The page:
Lower Ninth Ward flooding

The flooding of the Lower Ninth Ward explained and performed on a map by climatologist Barry Keim from Louisiana State University on his Hurricane Katrina & Environmental Tour of Metropolitan New Orleans at the Annual Meeting of the Association of American Geographers (AAG) 2018. Many thanks to Barry for geographical insights and stories told of life and death in New Orleans now and then.

The clip was recorded at the Bayou Bienvenue Wetland Platform, located at the end of Caffin Avenue at the intersection with Florida Ave. The spot is worth visiting as it offers further information on the ecology of the Main Outfall Canal situated behind the Lower Ninth Ward.

For information on why the Katrina disaster was man made and not ‘natural’, see the grassroots website levee.org.

As an urban geographer and ethnographer, I could not resist to film some of the more performative aspects of the tour and the ways geographers talk about and listen to how cities are transformed over time. Using maps is of course just one geographical thing to do on a field trip. Other spatial practices and gestures of interest: pointing at landscape features, taking pictures, taking notes, searching for shadow, walking and talking, categorising spaces, moving and looking around, group behaviour (such as getting on and off the bus), personal (geographical) conversations (e.g. ‘where are you based’) and many more.

(Recorded on 11 April 2018. Video published courtesy of Barry Kim)

Last stroll around Red Road

A true digital mess at the site of the former highrise estate Red Road, Glasgow. Whilst Google Maps provides for 2D and 3D views of the demolition site, Google Street View still features images of the tower blocks. It is virtually the last chance for a stroll around the estate. (Recorded on 4 September 2017)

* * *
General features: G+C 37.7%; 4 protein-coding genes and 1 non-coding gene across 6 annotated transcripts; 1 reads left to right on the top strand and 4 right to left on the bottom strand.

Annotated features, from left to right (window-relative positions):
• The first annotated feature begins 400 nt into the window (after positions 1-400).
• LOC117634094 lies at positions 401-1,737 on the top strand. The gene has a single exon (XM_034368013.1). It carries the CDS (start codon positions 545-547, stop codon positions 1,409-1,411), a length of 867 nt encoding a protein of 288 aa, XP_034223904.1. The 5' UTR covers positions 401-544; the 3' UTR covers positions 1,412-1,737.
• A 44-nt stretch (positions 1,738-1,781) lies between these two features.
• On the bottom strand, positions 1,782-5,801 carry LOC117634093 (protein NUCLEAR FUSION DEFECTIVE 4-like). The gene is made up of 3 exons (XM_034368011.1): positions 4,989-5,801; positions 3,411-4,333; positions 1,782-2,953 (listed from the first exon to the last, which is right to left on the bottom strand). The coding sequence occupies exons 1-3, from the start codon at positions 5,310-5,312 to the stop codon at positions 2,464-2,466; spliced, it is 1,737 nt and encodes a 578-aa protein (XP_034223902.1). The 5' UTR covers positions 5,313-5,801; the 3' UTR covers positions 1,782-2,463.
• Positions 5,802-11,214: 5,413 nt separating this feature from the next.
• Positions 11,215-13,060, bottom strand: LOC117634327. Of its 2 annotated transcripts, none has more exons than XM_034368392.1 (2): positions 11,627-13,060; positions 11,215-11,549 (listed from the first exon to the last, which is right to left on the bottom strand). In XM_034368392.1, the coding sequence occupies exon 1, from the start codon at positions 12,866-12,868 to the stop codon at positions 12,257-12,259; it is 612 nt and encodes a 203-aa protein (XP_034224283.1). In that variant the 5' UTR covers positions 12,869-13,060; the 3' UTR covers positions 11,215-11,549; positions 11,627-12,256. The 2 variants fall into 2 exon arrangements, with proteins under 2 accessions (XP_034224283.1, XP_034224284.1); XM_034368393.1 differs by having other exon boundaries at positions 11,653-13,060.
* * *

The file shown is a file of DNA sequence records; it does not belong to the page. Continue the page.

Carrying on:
Guerilla Public Service

A short version of the story
Richard Ankrom is an artist and sign painter. One day he was driving north on the 110 freeway in LA. He missed the exit to the Interstate 5 North he wanted to take and got lost. He later understood that the I-5 exit was not indicated on the green overhead sign. In 2001 he crafted the I-5 North sign himself. With a group of friends he assembled the sign at the place where it supposed to be.

The nice part of the story
The company running the freeway found out about the sign from an article in a local newspaper. Ankrom had hoped he could get his sign back after they took it down; he wanted to hang it in an art gallery. However, the company didn’t take the sign down. The guerrilla sign had passed the inspection.

The full story and an update on the replacement of the sign with improvements in 2009.